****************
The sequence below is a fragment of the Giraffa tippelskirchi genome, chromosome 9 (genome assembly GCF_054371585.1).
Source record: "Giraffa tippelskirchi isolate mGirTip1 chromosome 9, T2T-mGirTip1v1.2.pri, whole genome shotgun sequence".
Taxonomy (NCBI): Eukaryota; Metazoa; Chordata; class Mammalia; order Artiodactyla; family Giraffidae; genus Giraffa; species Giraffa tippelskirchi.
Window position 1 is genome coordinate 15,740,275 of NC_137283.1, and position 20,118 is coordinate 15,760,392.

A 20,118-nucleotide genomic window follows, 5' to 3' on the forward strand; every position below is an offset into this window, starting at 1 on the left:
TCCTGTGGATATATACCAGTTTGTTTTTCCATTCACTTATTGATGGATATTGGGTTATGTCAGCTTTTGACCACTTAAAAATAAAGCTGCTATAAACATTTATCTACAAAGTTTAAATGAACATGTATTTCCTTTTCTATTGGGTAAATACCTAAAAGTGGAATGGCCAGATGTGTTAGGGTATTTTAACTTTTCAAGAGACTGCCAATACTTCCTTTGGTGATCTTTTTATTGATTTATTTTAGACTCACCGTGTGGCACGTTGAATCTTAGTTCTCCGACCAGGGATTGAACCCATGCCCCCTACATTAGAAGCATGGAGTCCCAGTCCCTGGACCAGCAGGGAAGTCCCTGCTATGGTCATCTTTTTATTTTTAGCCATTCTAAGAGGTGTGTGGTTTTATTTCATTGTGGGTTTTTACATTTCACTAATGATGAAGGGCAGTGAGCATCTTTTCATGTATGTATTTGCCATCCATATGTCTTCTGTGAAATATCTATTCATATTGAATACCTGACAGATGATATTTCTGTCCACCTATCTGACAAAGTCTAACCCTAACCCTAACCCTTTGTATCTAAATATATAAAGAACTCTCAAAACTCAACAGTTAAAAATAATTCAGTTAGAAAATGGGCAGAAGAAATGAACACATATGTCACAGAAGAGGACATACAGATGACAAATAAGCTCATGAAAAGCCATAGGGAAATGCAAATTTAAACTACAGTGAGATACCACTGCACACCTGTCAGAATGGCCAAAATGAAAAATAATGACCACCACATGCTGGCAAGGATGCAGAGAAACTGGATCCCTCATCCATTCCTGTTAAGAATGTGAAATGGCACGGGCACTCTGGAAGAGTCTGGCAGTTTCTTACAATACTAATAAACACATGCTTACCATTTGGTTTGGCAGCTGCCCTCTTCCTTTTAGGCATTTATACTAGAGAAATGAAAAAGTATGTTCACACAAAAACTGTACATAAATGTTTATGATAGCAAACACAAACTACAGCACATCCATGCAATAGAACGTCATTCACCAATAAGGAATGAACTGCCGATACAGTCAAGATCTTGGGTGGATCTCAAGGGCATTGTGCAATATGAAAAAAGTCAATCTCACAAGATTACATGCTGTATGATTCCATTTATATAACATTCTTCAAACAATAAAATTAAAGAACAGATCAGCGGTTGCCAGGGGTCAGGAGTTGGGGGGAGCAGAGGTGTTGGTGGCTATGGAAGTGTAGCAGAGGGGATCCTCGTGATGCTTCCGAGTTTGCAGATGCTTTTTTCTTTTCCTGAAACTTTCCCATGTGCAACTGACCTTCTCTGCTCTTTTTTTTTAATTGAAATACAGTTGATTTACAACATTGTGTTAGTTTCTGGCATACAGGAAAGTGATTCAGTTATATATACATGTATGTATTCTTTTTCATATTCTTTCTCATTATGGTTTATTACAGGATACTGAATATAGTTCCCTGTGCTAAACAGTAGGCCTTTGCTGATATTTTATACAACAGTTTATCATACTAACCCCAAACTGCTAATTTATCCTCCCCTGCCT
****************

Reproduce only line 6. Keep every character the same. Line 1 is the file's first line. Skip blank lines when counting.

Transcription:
TCCTGTGGATATATACCAGTTTGTTTTTCCATTCACTTATTGATGGATATTGGGTTATGTCAGCTTTTGACCACTTAAAAATAAAGCTGCTATAAACATTTATCTACAAAGTTTAAATGAACATGTATTTCCTTTTCTATTGGGTAAATACCTAAAAGTGGAATGGCCAGATGTGTTAGGGTATTTTAACTTTTCAAGAGACTGCCAATACTTCCTTTGGTGATCTTTTTATTGATTTATTTTAGACTCACCGTGTGGCACGTTGAATCTTAGTTCTCCGACCAGGGATTGAACCCATGCCCCCTACATTAGAAGCATGGAGTCCCAGTCCCTGGACCAGCAGGGAAGTCCCTGCTATGGTCATCTTTTTATTTTTAGCCATTCTAAGAGGTGTGTGGTTTTATTTCATTGTGGGTTTTTACATTTCACTAATGATGAAGGGCAGTGAGCATCTTTTCATGTATGTATTTGCCATCCATATGTCTTCTGTGAAATATCTATTCATATTGAATACCTGACAGATGATATTTCTGTCCACCTATCTGACAAAGTCTAACCCTAACCCTAACCCTTTGTATCTAAATATATAAAGAACTCTCAAAACTCAACAGTTAAAAATAATTCAGTTAGAAAATGGGCAGAAGAAATGAACACATATGTCACAGAAGAGGACATACAGATGACAAATAAGCTCATGAAAAGCCATAGGGAAATGCAAATTTAAACTACAGTGAGATACCACTGCACACCTGTCAGAATGGCCAAAATGAAAAATAATGACCACCACATGCTGGCAAGGATGCAGAGAAACTGGATCCCTCATCCATTCCTGTTAAGAATGTGAAATGGCACGGGCACTCTGGAAGAGTCTGGCAGTTTCTTACAATACTAATAAACACATGCTTACCATTTGGTTTGGCAGCTGCCCTCTTCCTTTTAGGCATTTATACTAGAGAAATGAAAAAGTATGTTCACACAAAAACTGTACATAAATGTTTATGATAGCAAACACAAACTACAGCACATCCATGCAATAGAACGTCATTCACCAATAAGGAATGAACTGCCGATACAGTCAAGATCTTGGGTGGATCTCAAGGGCATTGTGCAATATGAAAAAAGTCAATCTCACAAGATTACATGCTGTATGATTCCATTTATATAACATTCTTCAAACAATAAAATTAAAGAACAGATCAGCGGTTGCCAGGGGTCAGGAGTTGGGGGGAGCAGAGGTGTTGGTGGCTATGGAAGTGTAGCAGAGGGGATCCTCGTGATGCTTCCGAGTTTGCAGATGCTTTTTTCTTTTCCTGAAACTTTCCCATGTGCAACTGACCTTCTCTGCTCTTTTTTTTTAATTGAAATACAGTTGATTTACAACATTGTGTTAGTTTCTGGCATACAGGAAAGTGATTCAGTTATATATACATGTATGTATTCTTTTTCATATTCTTTCTCATTATGGTTTATTACAGGATACTGAATATAGTTCCCTGTGCTAAACAGTAGGCCTTTGCTGATATTTTATACAACAGTTTATCATACTAACCCCAAACTGCTAATTTATCCTCCCCTGCCT